I'm Christopher Ellery a hugely passionate conservation & wildlife filmmaker, working closely with environmental charities and broadcast video productions as a cameraman and editor, I find the earth a fascinating and stunning place to film. With its vast oceans to its soaring mountains, lush forests and frozen ice caps, the beauty and wonder of our planet is simply breathtaking.
Clients, BBC Countryfile, Channel 4 Wild Things, Cactus TV for Channel5 & DCMedia as well as producing multiple campaigns for Plantlife, HRH The Prince of Wales patron of Plantlife a conservation charity with 23 nature reserves across the UK and support from the then UK Prime Minister David Cameron who endorsed the Macular Society film that I produced in 2015
Before I became a filmmaker, I worked as an electrician with the love and support of my family, I then decided to pursue my passion a career in filmmaking, at the age of 35 created a small video production company within a couple of years I picked up multiple national awards for my wedding films, filming the weddings of Premier League Footballers, ITV newsreader, Hollywood Actress/Model & England Rugby players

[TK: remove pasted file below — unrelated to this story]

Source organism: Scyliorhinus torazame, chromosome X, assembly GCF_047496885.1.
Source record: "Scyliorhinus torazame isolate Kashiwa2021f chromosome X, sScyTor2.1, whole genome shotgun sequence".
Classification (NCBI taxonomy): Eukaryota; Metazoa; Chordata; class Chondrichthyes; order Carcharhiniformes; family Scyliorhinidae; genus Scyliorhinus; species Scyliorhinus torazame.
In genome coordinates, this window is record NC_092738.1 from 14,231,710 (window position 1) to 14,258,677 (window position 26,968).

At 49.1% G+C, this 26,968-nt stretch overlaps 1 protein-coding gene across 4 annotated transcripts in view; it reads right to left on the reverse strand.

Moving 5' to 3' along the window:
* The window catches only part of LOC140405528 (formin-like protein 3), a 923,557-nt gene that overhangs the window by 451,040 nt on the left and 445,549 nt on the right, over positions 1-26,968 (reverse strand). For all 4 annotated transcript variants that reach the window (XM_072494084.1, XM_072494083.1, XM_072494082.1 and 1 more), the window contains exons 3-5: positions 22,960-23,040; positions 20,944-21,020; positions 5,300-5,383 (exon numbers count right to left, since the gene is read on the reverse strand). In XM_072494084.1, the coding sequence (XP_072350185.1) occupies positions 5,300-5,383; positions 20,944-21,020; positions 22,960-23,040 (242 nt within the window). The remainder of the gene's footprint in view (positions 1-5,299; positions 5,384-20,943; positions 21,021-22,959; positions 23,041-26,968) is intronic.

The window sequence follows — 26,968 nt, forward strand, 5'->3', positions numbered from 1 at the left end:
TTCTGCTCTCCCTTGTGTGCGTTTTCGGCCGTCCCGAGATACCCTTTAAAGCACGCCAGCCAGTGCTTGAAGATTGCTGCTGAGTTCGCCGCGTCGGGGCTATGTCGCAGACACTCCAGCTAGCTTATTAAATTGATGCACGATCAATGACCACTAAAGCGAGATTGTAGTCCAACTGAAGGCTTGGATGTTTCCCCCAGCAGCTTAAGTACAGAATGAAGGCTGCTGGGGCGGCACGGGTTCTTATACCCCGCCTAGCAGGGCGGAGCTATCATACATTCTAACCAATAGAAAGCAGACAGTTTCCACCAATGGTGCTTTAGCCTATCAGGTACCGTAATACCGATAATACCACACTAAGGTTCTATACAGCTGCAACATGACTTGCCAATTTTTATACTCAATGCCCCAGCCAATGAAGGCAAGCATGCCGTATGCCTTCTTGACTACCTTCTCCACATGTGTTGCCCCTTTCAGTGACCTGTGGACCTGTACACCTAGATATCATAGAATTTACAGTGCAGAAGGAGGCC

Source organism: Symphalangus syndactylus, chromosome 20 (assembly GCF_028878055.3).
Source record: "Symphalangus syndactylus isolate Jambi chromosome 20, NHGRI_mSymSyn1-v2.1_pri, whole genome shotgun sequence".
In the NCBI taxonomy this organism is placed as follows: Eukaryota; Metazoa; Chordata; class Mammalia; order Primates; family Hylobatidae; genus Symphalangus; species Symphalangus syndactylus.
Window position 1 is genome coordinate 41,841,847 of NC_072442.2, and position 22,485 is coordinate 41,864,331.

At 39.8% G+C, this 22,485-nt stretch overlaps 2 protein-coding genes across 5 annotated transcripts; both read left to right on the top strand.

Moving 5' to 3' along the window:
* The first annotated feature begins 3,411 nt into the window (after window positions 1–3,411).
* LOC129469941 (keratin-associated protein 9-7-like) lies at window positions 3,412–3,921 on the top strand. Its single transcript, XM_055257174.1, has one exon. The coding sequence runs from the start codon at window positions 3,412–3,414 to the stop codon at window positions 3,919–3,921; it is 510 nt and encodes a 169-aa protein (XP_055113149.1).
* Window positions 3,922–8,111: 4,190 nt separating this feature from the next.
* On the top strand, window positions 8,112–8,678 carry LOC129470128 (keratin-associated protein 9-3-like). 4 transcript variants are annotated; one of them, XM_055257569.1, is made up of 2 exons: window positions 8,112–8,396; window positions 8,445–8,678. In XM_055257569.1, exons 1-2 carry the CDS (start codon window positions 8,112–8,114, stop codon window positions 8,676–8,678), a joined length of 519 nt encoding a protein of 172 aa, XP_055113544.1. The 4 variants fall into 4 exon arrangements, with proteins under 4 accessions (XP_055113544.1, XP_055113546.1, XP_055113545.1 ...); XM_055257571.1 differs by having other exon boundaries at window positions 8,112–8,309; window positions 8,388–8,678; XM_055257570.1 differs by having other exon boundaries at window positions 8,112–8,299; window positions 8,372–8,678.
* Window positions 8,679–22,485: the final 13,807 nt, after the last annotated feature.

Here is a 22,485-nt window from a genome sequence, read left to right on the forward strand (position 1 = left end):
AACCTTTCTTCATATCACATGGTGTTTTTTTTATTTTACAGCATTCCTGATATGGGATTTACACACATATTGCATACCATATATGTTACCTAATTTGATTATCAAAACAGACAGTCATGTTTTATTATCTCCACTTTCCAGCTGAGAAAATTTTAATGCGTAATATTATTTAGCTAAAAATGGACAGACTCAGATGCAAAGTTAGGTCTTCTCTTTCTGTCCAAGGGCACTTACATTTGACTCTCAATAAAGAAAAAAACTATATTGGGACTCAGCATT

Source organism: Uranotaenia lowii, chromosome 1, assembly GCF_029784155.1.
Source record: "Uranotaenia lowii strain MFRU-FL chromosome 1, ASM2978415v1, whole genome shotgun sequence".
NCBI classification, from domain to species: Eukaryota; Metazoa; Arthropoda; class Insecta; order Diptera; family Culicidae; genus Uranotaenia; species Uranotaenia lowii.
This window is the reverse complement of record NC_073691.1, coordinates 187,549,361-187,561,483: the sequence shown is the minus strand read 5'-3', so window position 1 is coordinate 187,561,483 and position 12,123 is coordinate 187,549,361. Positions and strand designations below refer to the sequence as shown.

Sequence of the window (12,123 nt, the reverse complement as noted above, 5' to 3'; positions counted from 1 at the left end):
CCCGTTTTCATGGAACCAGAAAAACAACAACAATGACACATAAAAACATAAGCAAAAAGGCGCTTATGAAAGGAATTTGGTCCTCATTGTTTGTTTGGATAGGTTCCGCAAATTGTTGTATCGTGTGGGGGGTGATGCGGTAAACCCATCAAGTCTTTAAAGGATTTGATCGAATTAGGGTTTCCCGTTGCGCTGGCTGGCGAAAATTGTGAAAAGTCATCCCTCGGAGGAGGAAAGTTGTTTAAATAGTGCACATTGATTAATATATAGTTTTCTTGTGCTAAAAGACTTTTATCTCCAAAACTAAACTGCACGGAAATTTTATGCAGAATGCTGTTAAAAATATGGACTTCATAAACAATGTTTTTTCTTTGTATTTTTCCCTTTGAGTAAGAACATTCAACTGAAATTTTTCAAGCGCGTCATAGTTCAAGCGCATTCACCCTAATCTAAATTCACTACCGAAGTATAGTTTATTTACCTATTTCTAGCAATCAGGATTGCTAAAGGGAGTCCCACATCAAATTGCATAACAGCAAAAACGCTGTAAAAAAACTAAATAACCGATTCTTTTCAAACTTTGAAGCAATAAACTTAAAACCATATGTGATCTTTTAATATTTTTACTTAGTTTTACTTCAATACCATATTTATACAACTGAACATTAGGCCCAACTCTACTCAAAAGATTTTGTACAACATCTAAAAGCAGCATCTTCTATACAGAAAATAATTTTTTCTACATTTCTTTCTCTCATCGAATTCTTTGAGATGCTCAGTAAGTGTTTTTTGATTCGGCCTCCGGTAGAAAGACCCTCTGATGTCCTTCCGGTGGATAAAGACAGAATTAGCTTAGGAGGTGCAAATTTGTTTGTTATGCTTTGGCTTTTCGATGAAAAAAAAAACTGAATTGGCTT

5ive Tribes is a passion project that combines my love of landscape photography and filmmaking to teach, inspire and share my knowledge.
Why 5ive Tribes?
The name is taken from the term Five Civilized Tribes, given to the five groups of Native Americans from the Southeastern United States made up of Cherokee, Chickasaw, Creek, Seminole and Choctaw. My own late mother's American family has Native American ancestry, making this a very personal passion project, when the first settlers arrived in America they where welcomed by the indigenous people, shown how to live off the land and taught vital skills to survive, this was key to the first settlers survival of such a wild and hostile landscape. 200 years later in 1830 the Indian removal act was passed, one of the darkest times in American history, known as the Trail of Tears, removal of the Five indigenous Tribes from the Southeastern States, that saw the deaths of thousands of Native Americans.
American Family History